4. Reconstitution of the neddylation reaction in vitro

  5. Identification of a NEDD8 isopeptidase in vivo

Conservation and functional importance of neddylation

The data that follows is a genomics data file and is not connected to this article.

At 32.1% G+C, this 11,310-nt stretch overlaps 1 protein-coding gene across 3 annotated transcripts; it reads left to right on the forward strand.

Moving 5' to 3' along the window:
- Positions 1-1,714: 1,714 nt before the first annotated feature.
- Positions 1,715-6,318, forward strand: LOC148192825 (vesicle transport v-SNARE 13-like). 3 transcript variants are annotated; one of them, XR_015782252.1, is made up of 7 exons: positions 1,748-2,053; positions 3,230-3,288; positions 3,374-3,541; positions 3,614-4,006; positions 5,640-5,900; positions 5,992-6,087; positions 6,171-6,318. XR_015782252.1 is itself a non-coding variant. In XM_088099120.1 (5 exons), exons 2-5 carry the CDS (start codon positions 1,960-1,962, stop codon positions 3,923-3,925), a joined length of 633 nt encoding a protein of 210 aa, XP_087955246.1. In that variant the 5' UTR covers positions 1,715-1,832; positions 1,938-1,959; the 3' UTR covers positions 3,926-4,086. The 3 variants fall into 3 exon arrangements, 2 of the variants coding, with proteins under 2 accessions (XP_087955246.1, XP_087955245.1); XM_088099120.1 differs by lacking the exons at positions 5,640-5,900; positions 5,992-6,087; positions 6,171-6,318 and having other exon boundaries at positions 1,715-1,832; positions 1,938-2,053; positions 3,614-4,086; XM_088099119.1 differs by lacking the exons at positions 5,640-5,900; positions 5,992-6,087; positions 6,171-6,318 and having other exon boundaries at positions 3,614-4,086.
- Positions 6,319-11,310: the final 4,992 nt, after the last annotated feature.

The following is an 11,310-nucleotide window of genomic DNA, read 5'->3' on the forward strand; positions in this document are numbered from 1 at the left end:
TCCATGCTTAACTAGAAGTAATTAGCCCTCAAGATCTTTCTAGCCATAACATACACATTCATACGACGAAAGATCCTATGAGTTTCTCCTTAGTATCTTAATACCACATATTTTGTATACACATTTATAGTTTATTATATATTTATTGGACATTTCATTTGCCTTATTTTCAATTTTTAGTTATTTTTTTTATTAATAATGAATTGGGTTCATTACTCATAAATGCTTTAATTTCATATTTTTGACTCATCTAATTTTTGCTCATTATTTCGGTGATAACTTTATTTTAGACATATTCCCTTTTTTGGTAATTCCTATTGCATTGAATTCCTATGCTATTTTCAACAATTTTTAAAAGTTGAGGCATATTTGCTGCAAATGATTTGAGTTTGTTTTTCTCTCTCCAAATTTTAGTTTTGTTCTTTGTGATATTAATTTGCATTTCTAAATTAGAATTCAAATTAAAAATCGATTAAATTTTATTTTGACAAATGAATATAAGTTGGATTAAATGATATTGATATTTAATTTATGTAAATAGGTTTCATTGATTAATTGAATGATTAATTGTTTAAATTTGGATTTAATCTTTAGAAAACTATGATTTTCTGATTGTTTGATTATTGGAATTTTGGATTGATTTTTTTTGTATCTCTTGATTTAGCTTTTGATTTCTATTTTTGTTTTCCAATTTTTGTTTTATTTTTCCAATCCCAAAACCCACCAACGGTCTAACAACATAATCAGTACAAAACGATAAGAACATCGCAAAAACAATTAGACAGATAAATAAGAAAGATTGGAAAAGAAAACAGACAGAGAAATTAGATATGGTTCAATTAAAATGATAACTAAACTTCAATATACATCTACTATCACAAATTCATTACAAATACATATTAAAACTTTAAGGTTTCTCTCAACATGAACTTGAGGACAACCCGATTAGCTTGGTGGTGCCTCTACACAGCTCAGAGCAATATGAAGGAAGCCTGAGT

NEDD8 was initially identified as a gene that is highly expressed in the embryonic mouse brain (Kumar et al, 1992). It was, however, soon realized that NEDD8 is highly conserved in most eukaryotes (plants, slime molds, fungi and animals; Burroughs et al, 2007; Kumar et al, 1993; Rao‐Naik et al, 1998) where it is expressed in most, if not all, tissues (Carrabino et al, 2004; Hori et al, 1999; Kumar et al, 1993; Rao‐Naik et al, 1998), suggesting an important function of NEDD8 in eukaryotic cells. Indeed, neddylation is essential for the viability of most model organisms, including Schizosaccharomyces pombe, Caenorhabditis elegans, Drosophila, Arabidopsis and mouse (Dharmasiri et al, 2003; Jones & Candido, 2000; Kurz et al, 2002; Osaka et al, 2000; Ou et al, 2002; Tateishi et al, 2001), with the notable exception of S. cerevisiae (Lammer et al, 1998; Liakopoulos et al, 1998). In addition, deregulated neddylation might be involved in the aetiology of some human diseases such as neurodegenerative disorders (Dil Kuazi et al, 2003; Mori et al, 2005) and cancers (Chairatvit & Ngamkitidechakul, 2007; Salon et al, 2007). Indeed, MLN4924, which is a general inhibitor of neddylation (Langston et al, 2007), shows substantial activity in a broad range of preclinical tumour models, raising the possibility that components of the neddylation pathway might be promising therapeutic targets. It is therefore important to characterize which cellular proteins are neddylated, how this modification affects their function, and how neddylation is catalysed and regulated (Sidebar B).